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The Laughter of the Lord Print E-mail
By James Schall   
Tuesday, 17 February 2009

In Book XIII, chapter 6, of St. Augustine’s City of God, we read: “Now the philosophers against whose attacks we are defending the City of God, that is to say, God’s Church, think that they show their wisdom in laughing at our assertion that the separation of soul from body is to be reckoned among the soul’s punishments.” Demonstrating “wisdom” by laughing at basic Catholic positions is still rather common these days.

The Catholic position on why death is considered a “punishment” is clear enough. It is only laughed at when someone does not bother to study what the teaching means. We are mortal and finite beings. Still, in the beginning, God did not intend for us to die. The first sin was in fact chosen. Death was a consequence, as the first parents were warned.

The “laughing philosophers” thought that a “non-dying” body was preposterous, even though this is the most wonderful status that human beings could ask for. The same philosophers called the resurrection of the same body “foolish,” which, I suppose, gives us Christians the last laugh, when we think of it.

The Muslim storm over the Regensburg Lecture and controversy about the lifting of the Society of Saint Pius X excommunications are both occasions for ridicule of the papacy. Why? It did not “anticipate” the adverse reaction that comes when a Catholic legal action or doctrine is widely misunderstood to mean what it does not mean.

To imagine in advance the many ways that something, intelligible enough in itself, can be wrongly interpreted by those who choose to do so is a daunting task. Ironically, we do not blame those who do not trouble themselves to comprehend what is said. Rather, we blame ourselves for not foreseeing that this misunderstanding would arise. We are blamed both for what we hold and for what we do not hold.

Catholics in the modern world seem to be held to a double standard. As in gay and pedophilia cases, they are subject to civil law when they do not observe their own norms. Some of these same norms, however, are often legally considered human “rights.” So Catholics are accused in both cases, say, for not disciplining homosexual clergy and for opposing the “right” to be a homosexual.

In Psalm 2, we read the famous passage where the Lord’s ‘laughter” becomes rather frightening: “Why do the nations conspire, and the peoples plot in vain? The kings of the earth set themselves, and the rulers take counsel together against the Lord…. He who sits in the heavens laughs; the Lord has them in derision….”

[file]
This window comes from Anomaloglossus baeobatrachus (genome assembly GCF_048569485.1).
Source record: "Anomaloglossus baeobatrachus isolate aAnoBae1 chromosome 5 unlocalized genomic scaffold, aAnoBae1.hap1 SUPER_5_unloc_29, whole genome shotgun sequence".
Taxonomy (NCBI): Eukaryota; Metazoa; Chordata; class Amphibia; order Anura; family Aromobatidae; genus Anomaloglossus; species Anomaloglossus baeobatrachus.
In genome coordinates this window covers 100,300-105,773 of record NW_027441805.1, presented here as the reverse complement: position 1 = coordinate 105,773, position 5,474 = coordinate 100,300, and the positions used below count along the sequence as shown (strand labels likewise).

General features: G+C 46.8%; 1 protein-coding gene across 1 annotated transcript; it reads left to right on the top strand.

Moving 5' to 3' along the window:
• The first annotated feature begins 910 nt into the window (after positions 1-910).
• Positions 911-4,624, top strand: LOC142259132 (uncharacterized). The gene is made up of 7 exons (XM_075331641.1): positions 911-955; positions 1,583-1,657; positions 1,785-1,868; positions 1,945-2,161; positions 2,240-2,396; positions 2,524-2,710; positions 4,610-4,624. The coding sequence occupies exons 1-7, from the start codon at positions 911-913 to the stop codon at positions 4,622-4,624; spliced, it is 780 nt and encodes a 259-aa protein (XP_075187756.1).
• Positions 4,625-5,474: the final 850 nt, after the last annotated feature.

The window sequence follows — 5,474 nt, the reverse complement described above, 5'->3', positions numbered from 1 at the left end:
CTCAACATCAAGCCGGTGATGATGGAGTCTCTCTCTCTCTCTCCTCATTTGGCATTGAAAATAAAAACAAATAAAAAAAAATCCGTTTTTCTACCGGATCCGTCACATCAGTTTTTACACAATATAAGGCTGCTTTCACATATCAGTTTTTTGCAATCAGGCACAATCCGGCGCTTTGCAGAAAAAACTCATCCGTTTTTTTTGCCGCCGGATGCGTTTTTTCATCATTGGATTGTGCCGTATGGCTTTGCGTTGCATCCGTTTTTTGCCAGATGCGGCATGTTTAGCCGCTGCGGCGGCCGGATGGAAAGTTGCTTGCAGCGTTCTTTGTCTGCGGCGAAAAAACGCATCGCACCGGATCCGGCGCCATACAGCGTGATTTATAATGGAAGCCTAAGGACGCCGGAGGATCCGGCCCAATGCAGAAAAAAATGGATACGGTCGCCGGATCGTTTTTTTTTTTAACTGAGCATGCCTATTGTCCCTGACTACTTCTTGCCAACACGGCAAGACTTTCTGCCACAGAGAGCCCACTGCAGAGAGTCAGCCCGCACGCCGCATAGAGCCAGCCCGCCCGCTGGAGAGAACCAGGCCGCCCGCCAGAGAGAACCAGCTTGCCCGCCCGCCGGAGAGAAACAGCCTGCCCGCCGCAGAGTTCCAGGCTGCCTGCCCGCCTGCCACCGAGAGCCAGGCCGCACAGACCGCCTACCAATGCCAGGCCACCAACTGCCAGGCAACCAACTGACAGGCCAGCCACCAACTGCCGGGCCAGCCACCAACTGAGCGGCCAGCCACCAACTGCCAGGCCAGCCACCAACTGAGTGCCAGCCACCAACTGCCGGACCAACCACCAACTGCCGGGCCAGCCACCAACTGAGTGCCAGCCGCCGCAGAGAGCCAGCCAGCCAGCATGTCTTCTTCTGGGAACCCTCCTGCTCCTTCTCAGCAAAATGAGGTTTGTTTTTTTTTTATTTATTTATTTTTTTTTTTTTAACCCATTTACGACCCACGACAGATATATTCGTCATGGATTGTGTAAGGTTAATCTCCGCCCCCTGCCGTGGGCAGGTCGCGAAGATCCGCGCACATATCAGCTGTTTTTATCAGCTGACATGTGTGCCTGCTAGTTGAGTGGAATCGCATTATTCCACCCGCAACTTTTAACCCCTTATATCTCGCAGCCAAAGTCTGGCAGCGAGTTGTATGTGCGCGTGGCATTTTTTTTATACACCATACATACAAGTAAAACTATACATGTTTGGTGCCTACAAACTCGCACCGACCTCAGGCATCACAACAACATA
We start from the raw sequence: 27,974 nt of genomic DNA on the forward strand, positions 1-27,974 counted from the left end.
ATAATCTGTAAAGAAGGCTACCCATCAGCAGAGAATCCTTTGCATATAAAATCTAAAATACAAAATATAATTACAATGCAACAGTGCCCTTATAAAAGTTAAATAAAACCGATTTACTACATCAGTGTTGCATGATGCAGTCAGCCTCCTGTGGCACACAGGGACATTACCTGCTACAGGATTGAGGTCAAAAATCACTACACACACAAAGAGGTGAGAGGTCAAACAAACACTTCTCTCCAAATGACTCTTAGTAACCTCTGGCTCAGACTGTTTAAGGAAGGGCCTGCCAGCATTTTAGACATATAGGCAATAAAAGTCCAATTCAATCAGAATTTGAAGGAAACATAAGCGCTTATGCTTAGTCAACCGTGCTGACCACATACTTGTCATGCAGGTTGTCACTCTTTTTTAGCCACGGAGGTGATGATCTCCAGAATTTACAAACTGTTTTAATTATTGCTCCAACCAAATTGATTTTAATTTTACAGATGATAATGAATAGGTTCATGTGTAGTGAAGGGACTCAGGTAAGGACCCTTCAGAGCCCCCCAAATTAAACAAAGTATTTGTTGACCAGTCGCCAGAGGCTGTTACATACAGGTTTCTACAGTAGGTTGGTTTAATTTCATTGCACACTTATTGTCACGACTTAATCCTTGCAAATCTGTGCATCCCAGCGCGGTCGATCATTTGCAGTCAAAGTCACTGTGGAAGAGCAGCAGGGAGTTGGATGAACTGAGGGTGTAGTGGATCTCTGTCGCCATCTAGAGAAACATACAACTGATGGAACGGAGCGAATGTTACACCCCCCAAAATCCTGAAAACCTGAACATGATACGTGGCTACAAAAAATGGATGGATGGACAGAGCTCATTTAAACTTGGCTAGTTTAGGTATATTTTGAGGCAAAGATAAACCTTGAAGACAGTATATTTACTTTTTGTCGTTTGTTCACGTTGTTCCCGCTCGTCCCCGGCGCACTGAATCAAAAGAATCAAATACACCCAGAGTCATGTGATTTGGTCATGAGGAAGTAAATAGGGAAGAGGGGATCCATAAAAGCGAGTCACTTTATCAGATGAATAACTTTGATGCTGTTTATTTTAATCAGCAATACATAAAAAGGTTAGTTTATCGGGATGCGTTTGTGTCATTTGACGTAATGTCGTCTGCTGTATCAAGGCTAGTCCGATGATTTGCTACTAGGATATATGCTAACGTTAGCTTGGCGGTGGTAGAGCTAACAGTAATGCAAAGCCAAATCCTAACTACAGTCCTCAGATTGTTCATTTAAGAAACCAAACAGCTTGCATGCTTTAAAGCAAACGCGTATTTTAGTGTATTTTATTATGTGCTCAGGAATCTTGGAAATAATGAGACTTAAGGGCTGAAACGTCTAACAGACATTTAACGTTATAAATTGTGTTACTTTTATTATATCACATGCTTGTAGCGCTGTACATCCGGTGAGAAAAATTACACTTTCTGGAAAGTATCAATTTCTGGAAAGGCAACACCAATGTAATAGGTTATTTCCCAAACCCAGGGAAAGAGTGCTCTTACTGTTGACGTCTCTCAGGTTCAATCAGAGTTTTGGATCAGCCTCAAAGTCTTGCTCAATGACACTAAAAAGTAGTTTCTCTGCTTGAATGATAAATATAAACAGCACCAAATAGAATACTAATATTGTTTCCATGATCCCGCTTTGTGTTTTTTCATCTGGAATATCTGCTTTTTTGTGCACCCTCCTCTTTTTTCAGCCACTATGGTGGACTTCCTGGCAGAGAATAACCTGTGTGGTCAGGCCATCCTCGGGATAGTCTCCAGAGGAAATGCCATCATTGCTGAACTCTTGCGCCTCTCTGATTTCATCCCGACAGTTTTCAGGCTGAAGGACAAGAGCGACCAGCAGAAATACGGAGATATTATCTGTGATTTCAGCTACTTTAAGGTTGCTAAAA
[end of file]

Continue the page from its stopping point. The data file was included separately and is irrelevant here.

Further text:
What does “He who sits in the heavens” laugh at? Evidently, it is the “counsels of the nations against the Lord.”

A report from Vienna recently told of Carl Djerassi, one of the inventors of the birth control pill. In Der Standard, Djerassi now sees that the pill has been a disaster for Europe. The separation of “sexuality and reproduction” is complete. Djerassi thinks in retrospect that nations are in the process of committing national suicide.

So there is something to laugh about. The counsel of the nations has it all wrong. “Private” decisions supported by the state spell changes in rule, in the composition of populations. Nations do not decide about their own children, but from which of other lands to import labor to take care of themselves due to there being no children of their own.

I have been reading Robert Hugh Benson’s 1907 novel, The Lord of the World, about the eloquent American senator who becomes, in effect, the anti-Christ. In the course of the story, all of the familiar anti-life proposals have been put into effect. The only thing left is that the Church is still faithful to her teachings; all else conspires against her.

In Galatians, St. Paul writes: “I assure you, brethren, the gospel I proclaimed to you is no mere human invention. I did not receive it from any man, nor was I schooled in it. It came by revelation from Jesus Christ.”

Augustine, in his commentary on Galatians, writes: “But remember in the very opening of the letter Paul had said that he was an apostle ‘neither from men nor by any man,’ a statement that does not appear in any other letter.”

The Church exists that the truths given by Christ remain in the world, even when the world rejects them, laughs at them. Opposition to the Church, I think, is itself the best teacher of what the Church must hold to remain herself. It is no “mere human invention.”

Sooner or later, if the Church does not seem to teach what she herself must hold to be what she is, her enemies will remind her. Somehow, I like the image of the Lord laughing at this paradoxical way of teaching a stubborn lot.

James Schall, S.J., is a professor at Georgetown University, and one of the most prolific Catholic writers in America.

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Comments (2)Add Comment
written by Raymond Barry, February 18, 2009
Whenever the Church becomes too sure of itself some great crisis comes along, like Mohammed, like Martin Luther, like Karl Marx, like postmodernism. Is it too self-regarding to think these trials are sent specifically to make us rethink what we thought we knew?
written by David van Gend, February 19, 2009
I see that Prof Djerassi says he was misrepresented in his views - see his response in the Guardian at
Pity that - but no doubt TCT would like to avoid spreading a story that turns out to be incorrect. Wouldn't want to be held in derision!

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